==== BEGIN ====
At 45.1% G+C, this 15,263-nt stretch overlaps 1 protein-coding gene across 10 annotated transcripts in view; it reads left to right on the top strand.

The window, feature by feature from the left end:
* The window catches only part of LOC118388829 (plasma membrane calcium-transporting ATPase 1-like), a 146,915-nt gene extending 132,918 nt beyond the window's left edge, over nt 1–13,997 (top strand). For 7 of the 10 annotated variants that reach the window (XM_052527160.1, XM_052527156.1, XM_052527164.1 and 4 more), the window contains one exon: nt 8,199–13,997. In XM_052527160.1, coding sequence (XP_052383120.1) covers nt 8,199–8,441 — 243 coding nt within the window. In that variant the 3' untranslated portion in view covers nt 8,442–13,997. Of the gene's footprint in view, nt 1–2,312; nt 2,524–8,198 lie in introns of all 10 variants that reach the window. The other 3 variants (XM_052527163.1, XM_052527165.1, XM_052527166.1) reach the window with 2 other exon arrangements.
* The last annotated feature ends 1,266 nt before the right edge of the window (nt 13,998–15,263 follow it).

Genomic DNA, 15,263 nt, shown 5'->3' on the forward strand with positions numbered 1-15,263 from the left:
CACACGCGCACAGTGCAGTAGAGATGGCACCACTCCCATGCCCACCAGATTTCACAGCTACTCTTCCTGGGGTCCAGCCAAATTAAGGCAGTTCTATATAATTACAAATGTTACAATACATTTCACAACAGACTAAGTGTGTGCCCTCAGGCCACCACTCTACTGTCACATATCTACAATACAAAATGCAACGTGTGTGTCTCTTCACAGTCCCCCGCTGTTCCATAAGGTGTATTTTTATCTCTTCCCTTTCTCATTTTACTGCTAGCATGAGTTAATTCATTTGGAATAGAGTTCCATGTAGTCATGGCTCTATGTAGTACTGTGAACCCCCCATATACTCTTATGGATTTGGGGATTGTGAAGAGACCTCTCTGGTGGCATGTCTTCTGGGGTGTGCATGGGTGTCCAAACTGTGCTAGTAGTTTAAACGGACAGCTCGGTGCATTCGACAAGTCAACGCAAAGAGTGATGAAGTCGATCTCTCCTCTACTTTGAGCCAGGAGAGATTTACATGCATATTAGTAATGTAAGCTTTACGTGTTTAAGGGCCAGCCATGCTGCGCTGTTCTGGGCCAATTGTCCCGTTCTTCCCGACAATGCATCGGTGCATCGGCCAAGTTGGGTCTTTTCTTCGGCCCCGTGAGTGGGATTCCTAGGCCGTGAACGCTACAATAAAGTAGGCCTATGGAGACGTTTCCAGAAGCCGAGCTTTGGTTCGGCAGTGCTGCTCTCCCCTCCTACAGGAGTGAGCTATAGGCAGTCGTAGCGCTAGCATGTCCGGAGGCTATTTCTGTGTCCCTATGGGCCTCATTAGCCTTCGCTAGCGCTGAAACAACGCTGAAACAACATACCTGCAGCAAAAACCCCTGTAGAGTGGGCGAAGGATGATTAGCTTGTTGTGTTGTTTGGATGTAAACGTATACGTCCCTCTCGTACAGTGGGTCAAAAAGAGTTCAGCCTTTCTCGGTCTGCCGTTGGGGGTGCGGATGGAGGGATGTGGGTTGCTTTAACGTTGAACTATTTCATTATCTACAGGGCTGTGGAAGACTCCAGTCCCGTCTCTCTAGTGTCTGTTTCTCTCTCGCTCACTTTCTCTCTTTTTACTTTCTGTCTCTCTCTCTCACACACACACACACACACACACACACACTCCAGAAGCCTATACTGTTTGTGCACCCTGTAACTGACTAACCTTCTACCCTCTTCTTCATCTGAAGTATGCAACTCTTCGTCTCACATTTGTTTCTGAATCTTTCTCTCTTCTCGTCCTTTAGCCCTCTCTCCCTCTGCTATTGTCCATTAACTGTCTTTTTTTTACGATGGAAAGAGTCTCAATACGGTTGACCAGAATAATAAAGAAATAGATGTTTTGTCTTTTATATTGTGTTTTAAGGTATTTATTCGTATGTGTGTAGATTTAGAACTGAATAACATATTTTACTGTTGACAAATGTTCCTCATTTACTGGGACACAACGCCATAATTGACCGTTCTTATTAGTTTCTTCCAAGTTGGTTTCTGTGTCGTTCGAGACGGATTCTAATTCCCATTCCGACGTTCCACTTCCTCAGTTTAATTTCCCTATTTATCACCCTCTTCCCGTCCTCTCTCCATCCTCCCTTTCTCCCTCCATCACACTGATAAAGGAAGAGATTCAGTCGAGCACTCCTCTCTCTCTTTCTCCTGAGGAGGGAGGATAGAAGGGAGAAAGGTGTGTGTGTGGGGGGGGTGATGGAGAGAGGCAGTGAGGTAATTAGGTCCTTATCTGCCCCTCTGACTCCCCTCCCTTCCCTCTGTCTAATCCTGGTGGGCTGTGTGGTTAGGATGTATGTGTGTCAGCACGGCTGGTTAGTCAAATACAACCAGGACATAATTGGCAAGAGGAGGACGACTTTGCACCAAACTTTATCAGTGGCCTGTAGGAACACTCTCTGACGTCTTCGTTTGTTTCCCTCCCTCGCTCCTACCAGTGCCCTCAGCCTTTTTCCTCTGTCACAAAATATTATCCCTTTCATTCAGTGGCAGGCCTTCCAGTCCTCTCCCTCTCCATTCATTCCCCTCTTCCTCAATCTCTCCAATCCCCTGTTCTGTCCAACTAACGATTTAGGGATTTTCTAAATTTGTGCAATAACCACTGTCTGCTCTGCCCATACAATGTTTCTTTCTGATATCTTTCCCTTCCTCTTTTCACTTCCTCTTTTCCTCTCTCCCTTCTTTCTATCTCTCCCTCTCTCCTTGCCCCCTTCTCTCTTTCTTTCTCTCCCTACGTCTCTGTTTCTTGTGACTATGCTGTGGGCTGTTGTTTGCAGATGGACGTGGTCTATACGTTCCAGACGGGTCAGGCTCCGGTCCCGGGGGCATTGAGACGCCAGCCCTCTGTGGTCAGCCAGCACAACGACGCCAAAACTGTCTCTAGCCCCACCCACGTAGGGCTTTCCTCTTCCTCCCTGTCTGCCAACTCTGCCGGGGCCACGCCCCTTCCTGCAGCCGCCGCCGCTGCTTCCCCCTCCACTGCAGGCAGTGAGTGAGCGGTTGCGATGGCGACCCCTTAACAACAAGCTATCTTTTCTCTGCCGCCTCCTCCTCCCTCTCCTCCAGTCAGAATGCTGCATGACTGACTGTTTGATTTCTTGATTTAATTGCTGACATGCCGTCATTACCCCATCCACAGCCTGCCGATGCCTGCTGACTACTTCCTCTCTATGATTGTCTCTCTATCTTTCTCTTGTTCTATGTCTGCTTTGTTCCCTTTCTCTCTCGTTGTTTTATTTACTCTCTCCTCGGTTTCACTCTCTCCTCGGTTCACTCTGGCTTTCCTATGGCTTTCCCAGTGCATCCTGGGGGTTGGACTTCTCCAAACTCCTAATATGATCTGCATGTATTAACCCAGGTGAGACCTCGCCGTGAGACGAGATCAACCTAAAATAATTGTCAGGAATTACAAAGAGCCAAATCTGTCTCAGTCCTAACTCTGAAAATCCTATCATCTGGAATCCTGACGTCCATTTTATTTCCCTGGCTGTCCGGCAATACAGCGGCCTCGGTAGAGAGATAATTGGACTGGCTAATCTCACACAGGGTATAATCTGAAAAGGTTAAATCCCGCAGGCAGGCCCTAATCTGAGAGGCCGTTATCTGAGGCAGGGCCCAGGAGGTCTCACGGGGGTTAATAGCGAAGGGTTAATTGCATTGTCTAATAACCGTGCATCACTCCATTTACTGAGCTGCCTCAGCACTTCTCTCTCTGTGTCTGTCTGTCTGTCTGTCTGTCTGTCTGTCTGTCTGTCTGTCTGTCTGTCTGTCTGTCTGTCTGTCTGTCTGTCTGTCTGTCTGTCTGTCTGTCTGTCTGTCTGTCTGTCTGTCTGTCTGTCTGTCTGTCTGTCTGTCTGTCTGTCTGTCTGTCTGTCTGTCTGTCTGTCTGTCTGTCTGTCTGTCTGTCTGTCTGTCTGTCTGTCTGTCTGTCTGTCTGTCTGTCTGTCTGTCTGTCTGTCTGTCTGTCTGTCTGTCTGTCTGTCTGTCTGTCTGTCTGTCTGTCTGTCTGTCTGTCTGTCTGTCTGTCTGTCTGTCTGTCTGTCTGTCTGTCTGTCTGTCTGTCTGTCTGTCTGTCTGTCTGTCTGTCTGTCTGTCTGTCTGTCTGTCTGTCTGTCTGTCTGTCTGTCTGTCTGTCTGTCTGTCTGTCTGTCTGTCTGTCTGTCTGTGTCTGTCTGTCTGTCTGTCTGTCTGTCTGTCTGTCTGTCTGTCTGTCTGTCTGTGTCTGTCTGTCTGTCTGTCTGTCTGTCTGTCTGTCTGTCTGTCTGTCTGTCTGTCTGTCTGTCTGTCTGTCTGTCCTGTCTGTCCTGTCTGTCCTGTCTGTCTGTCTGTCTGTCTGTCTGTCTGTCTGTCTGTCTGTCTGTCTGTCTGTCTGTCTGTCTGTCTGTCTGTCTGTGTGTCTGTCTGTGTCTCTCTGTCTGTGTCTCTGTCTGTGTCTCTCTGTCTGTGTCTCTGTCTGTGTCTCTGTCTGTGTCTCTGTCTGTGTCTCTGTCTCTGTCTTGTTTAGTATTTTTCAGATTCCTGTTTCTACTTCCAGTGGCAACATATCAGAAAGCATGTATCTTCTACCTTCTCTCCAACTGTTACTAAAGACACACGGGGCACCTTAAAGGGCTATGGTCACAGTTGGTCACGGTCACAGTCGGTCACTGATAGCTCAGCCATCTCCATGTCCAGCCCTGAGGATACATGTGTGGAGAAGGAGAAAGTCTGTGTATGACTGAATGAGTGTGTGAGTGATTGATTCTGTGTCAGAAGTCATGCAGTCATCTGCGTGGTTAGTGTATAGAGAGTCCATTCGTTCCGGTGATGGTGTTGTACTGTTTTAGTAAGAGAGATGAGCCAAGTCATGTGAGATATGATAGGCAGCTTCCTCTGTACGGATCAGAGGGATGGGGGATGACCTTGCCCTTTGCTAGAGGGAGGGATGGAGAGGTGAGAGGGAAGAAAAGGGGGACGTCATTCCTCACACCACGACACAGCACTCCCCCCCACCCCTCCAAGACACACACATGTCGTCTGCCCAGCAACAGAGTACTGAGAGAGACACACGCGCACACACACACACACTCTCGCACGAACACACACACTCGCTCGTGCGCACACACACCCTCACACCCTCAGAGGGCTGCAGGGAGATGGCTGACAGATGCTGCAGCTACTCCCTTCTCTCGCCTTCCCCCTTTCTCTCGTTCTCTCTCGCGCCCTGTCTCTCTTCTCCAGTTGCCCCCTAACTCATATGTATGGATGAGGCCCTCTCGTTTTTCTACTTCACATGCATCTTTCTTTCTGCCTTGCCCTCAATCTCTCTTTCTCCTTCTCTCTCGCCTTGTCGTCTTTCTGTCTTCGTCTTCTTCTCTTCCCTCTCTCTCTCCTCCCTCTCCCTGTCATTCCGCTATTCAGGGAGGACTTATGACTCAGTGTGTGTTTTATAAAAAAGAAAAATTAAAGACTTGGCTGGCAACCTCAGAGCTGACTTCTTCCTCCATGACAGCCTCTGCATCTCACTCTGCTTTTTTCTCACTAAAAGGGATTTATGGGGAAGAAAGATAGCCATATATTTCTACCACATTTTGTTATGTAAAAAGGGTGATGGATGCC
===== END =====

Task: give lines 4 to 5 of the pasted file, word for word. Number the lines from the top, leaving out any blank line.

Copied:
* The last annotated feature ends 1,266 nt before the right edge of the window (nt 13,998–15,263 follow it).

Genomic DNA, 15,263 nt, shown 5'->3' on the forward strand with positions numbered 1-15,263 from the left: